Kapitänleutnant Prien. From Bundesarchiv – CC BY-SA 3.0 de
With Norway conquered and the torpedoes running true and exploding when they were supposed to again, Doenitz sent his U-boats back to the North Atlantic. He divided them into two battle groups: Prien and Roesing. Prien was given the task of attacking a Halifax convoy, which was returning home. June 1940 was one of Germany’s best months in the naval war. The navy and Luftwaffe combined to sink 140 merchant ships—a total of 585,496 tons. Prien alone accounted for more than 10 percent of the total. He fired all his torpedoes and sank 66,587 tons of shipping, including the 15,501-ton Amndom Stat. The second-leading U-boat ace that month was Lieutenant Engelbert Endrass, who sank 54,000 tons of enemy shipping. Endrass had been Prien’s second-in-command at Scapa Flow.
June to October 1940 was the period of the U-boat aces—Prien, Kretschmer, Endrass, and others. Prien was the first to be credited with sinking more than 200,000 tons of Allied shipping and was the fifth German officer to be decorated with the Oak Leaves to the Knight’s Cross. (After the war, when it was possible to calculate actual instead of estimated totals, Prien’s figures were reduced to 160,939 tons.) He was soon surpassed by Otto Kretschmer of U-99, who would go on to become the leading U-boat ace of the war, sinking 44 ships (266,629 tons). It was the era of “wolf pack” tactics—of concentrated attacks by entire groups of U-boats. On the night of October 17–18, Prien led three other boats in a wolf pack strike against a British convoy. The joint effort, conducted at close range, resulted in the sinking of eight more Allied ships. There were no U-boat losses. Prien’s patrols in the winter of 1940–1941 were less successful due to the normal North Atlantic gales, storms, and poor visibility. Even when a target was sighted it was difficult to get off a shot. Meanwhile, the British gradually forged ahead in the field of technological warfare at sea. They developed ASV radar and began systematically training escort commanders and equipping Coastal Command’s bombers with depth charges, instead of the heretofore ineffective bombs. Also, the strain of this intensive type of warfare was beginning to tell on the U-boat crews and commanders. No one, however, ever reported detecting any evidence of strain or pressure on the face of Guenther Prien. Now operating out of Lorient, he looked forward to each new mission, although he still enjoyed partying and beer-drinking with comrades. In late January 1941, he took Lieutenant Wolfgang Frank, his officers, and two midshipmen with him on one of his excursions into the interior of France, where they dined in a small village at an inn run by an old Breton woman famous for her cuisine. The submariners consumed bottle after bottle, while Prien regaled them with humorous tales about adventures on yachts, merchant ships, and submarines. Frank recalled that he was “filled with a passionate eagerness to be in action again.” The next day, just before he departed, he shook hands with Frank. “This time it is going to be a good trip,” he said. “I can feel it in my bones.”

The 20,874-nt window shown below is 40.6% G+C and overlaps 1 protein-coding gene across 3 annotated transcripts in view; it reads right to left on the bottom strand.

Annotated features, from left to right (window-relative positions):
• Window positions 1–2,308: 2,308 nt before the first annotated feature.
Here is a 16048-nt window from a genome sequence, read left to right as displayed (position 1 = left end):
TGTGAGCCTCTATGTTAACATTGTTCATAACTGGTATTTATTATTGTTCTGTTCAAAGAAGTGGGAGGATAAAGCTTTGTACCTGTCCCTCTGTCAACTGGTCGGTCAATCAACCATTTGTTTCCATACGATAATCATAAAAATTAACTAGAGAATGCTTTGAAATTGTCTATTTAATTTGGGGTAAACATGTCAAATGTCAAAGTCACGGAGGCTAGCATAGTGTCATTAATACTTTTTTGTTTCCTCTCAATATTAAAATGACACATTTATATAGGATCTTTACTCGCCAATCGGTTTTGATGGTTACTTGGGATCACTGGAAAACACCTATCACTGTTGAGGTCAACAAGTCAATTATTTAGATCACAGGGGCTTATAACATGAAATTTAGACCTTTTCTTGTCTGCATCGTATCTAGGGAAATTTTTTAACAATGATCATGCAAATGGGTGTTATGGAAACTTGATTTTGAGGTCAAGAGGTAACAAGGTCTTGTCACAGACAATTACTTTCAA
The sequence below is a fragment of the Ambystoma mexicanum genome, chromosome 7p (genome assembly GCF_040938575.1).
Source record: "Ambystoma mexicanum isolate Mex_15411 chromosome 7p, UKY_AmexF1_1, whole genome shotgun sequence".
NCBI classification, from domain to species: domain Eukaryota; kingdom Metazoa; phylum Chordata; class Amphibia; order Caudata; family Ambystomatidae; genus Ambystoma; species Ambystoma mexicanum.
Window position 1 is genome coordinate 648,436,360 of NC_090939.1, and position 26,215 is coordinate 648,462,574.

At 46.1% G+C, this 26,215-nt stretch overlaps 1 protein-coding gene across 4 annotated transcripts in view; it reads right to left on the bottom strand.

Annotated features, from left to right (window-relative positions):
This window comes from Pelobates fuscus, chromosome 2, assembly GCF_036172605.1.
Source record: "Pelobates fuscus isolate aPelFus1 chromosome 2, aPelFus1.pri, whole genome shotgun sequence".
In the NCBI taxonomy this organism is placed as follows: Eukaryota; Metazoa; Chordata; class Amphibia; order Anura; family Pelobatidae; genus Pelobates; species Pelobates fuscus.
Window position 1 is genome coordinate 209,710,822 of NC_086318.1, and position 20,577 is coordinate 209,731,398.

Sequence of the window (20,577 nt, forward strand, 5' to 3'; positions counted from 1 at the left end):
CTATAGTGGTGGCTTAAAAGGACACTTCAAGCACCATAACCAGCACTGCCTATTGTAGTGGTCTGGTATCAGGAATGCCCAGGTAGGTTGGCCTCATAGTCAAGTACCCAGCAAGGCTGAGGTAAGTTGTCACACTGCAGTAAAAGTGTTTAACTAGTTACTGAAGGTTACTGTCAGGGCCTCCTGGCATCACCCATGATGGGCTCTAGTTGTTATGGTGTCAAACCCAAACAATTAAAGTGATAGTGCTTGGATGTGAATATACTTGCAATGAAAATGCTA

After being given flowers by a French female admirer, Guenther Prien began his tenth wartime patrol. It was not like old times, however. On March 8, six weeks after putting to sea, Prien led an attack on Convoy OB-293, outward bound from Liverpool to Halifax. The battle took place south of Iceland. The U-boats sank two merchant ships, but their own losses were devastating. Hans Eckermann’s U-boat was so badly damaged that he was forced to drop out of the battle and limp back to Lorient, which he was able to do in the general confusion. Then U-70 was brought to the surface by depth charges from two corvettes, where it was scuttled by its captain, Lieutenant Commander Joachim Matz. Even U-99 under Otto Kretschmer was driven off by OB-293’s strong escort, which was led by Commander James Rowland in the World War I destroyer Wolverine. But the redoubtable Guenther Prien persisted in the attack, sinking his 28th merchantman in the process. In heavy seas and thick weather he struck again at dusk on March 8, penetrating the escort screen in a rain squall. Then, all of a sudden, Prien’s luck deserted him. Before he could fire, the squall dissipated, the overcast broke, and U-47 found itself in the fading sunlight, in full view of the Wolverine. Prien crash-dived immediately, but the Wolverine reacted with equal swiftness by hurling a pattern of depth charges. At that range, with U-47 already picked up by Rowland’s asdic (sonar), they could hardly miss. U-47 was badly damaged, and the Wolverine picked up the rattle of propeller shafts out of alignment. Prien stayed under water until nightfall, when he surfaced again, about a mile from the point of Rowland’s original attack. The Wolverine was on him immediately. Prien crash-dived again—for the last time. This time the depth charges blew U-47 apart. A few minutes later bits and pieces of debris came to the surface—the sure sign of a “kill.” There were no survivors.
For some time OKM withheld the news from the nation and the next of kin on the faint hope that Prien’s prolonged silence was due to the failure of his wireless transmitter. By early April, however, Doenitz and his staff gave up all hope. Doenitz and Raeder then pressed for a public announcement of Prien’s death, but Fuehrer Headquarters would not release the news until May 23. Prien was then posthumously promoted to full commander for gallantry in action.
Prien was such a hero to the German people that a number of incredible rumors began to circulate about his death. Prien and his crew had mutinied and been sent to a penal labor battalion on the Russian Front; Prien and his men were sent to a penal battalion for making false and exaggerated claims of tonnage sunk; Prien had refused to put to sea in an unseaworthy boat, so Doenitz court-martialed him and he was sent to a concentration camp at Esterwegen. Here, according to one story, he starved to death. According to another version, he was executed by a firing squad shortly before the Allies arrived. Most incredibly, Prien had had an accident and drowned—in his bathtub! When it comes to such bizarre and weird stories, Prien’s case is not unique. Similar stories were heard about other U-boat commanders, generals, and Luftwaffe aces who were missing in action. Similarly imaginative tales gain currency even today, especially those about deceased rock and roll singers and other pop culture idols. The Bull of Scapa Flow was killed in action against his enemy in the North Atlantic on March 8, 1941. He died exactly as he had lived.
Prien was not the only U-boat ace lost in March 1941. On March 17, U-100 under Lieutenant Joachim Schepke was damaged during an attack on Convoy HX-112. As it limped away, the surfaced U-boat was sighted by a newly developed British radar set and rammed by the destroyer Vanoc. Schepke, who had sunk 39 Allied ships (159,130 tons), was on the conning tower when the Vanoc struck and was crushed to death by the destroyer’s bow. There were few survivors. Schepke, who had been born in Flensburg on March 8, 1912, was a holder of the Knight’s Cross with Oak Leaves.